It seems anything remotely resembling a political or social statement is filtered through a post-9/11 world we all live in. Often times whatever is being discussed has nothing to do with 9/11 or the turmoil that has erupted around the world in its aftermath. Enter V For Vendetta, the first large, blockbuster to address a variety of touchy subjects that you’d think the “9/11” mindset would frown upon.
Long delayed due to the London subway bombings, V For Vendetta is a film rife with built in controversy and one that has had people eagerly waiting for it to hit theatres. It’s now in multiplexes across America but are we ready to see a film where the hero is a terrorist? I hope so, no matter if the film is good or not, just for the simple fact we can step out of 9/11’s shadow nearly five years after the 2001 attacks.
Produced and written by the Wachowski Brothers—The Matrix—and directed by a protégé, James McTeigue, V For Vendetta has some important and thrilling things to say but I left the theatre wishing it had been subtler in its message. V For Vendetta is so eager to hammer home its points that at times it gets lost in its concentrated effort to do so. Subtle it is not.
The year is sometime around 2027 and the setting is London. The United States is embroiled in its second Civil War and chaos rules around the globe because of it. England is ruled by an ultra right wing totalitarian state that has crushed the people’s freedoms in the guise of their own protection.
The streets have posters of propaganda with expressions such as “Strength Through Unity, Unity Through Faith” and “A Curfew Is For Your Protection.” Government police use listening devices to eavesdrop on what citizens say in the privacy of their own houses.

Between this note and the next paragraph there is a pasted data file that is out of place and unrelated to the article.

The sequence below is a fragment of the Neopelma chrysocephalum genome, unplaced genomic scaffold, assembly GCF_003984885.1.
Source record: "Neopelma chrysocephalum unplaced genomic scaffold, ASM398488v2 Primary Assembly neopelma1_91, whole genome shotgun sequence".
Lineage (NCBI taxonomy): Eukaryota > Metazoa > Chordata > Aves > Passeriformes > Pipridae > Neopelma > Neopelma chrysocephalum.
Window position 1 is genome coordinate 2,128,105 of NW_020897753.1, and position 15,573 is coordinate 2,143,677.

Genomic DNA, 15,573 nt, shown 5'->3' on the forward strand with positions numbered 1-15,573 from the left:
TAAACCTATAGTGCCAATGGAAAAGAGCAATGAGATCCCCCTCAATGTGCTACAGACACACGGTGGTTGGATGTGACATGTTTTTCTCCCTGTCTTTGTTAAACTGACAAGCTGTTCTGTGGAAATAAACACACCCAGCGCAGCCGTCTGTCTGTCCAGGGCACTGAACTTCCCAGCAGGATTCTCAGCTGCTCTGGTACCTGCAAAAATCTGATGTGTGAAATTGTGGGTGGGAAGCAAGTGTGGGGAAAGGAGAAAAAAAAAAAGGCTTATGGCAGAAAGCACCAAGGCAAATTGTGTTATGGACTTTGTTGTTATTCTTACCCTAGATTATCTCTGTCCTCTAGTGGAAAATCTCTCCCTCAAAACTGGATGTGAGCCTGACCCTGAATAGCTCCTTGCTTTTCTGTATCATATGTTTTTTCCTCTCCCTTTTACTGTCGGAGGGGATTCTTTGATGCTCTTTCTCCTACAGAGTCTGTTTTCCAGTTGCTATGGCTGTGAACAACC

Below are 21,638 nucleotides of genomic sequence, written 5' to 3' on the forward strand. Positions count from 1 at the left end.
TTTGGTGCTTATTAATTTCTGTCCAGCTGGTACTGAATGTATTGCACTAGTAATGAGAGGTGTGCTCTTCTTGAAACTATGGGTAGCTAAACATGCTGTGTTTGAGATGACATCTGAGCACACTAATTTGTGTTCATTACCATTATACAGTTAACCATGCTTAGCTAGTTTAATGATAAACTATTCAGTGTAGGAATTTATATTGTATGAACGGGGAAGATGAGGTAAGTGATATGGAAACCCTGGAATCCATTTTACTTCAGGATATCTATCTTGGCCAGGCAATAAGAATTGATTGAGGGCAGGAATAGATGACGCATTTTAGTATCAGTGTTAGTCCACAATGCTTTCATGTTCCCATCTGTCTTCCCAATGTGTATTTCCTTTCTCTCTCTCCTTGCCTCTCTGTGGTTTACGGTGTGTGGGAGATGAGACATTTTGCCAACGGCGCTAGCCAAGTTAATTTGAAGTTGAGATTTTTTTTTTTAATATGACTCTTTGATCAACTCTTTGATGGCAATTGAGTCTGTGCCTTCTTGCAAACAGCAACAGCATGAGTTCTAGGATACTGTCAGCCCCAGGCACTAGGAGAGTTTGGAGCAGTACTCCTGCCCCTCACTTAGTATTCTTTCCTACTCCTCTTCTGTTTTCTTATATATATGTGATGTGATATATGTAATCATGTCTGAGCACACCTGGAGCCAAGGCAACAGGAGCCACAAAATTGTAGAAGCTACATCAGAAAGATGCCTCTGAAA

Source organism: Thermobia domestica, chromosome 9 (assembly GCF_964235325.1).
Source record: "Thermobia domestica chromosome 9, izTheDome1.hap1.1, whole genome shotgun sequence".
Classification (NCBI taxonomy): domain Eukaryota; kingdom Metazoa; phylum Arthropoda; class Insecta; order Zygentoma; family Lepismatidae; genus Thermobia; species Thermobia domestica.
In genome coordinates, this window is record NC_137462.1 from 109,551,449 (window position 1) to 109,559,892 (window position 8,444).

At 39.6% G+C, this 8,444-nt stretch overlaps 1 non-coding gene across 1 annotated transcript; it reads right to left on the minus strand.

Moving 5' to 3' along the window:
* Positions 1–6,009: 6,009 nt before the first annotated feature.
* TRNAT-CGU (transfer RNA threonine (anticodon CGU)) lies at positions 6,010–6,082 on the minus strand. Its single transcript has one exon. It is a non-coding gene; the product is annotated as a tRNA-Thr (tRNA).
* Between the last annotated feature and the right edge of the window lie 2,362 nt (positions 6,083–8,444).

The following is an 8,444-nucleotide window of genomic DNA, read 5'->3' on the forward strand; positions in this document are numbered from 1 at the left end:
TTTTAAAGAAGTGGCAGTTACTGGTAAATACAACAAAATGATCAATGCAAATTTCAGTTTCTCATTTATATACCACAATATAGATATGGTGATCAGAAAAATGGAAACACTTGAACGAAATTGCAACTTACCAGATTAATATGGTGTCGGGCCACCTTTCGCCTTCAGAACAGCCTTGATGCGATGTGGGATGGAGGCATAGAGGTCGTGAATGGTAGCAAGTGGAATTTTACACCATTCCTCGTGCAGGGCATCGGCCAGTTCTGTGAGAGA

Natalie Portman plays Evey, a young woman who is out after curfew and who is accosted by police thugs when a mysterious masked man arrives to fight off her attackers. Evey’s life is changed forever as this masked man—V—opens up her world to his revolutionary causes.
V, played by Hugo Weaving (The Matrix), takes his message to the people by blowing up governmental buildings, going on extremely erudite rants drowning in alliteration about how things ought to be. V wears a Guy Fawkes (17th century British revolutionary involved in the failed Gunpowder Plot) mask the entire film—which is kind of distracting at times to be perfectly honest—and has assembled a chamber of forbidden items called the “Shadow Gallery.” The government, like all totalitarian regimes, is frightened of anything that fits against their tightly controlled world.
The look of the film is full of great retro-future design (it is based on a graphic novel after all), lots of reds and blacks and is obviously in the future but not so different that it renders the setting unbelievable. Like The Matrix, V For Vendetta wants to be a big action film but about ideas rather than action itself. The action that does occur feels almost out of place to me.
It’s all very reminiscent of “Big Brother” and George Orwell’s dystopian nightmare in his novel 1984 (one of my favorite novels). V For Vendetta is then run through the prism of current events with issues such as war, the erosion of civil liberties worldwide, media manipulation of the truth, and the fact that those who lead us around the globe are very corruptible and are more similar than different, no matter their political persuasion.
V For Vendetta has a scary premise whose believability might be tied to where each person watching it exists on the political spectrum. It’s a cautionary tale in the tradition of 1984 or Brave New World that raises warnings regarding how the freedoms we’ve enjoyed should never be endangered because we might be frightened of something happening or because our government says to think this way or that way.
As the credits rolled and I walked out into the rainy Oklahoma night, I found myself thinking about ideas such as how we’ve lost some of our revolutionary spark that our nation was founded on. If that is what the makers of V For Vendetta wanted to accomplish, then they were successful.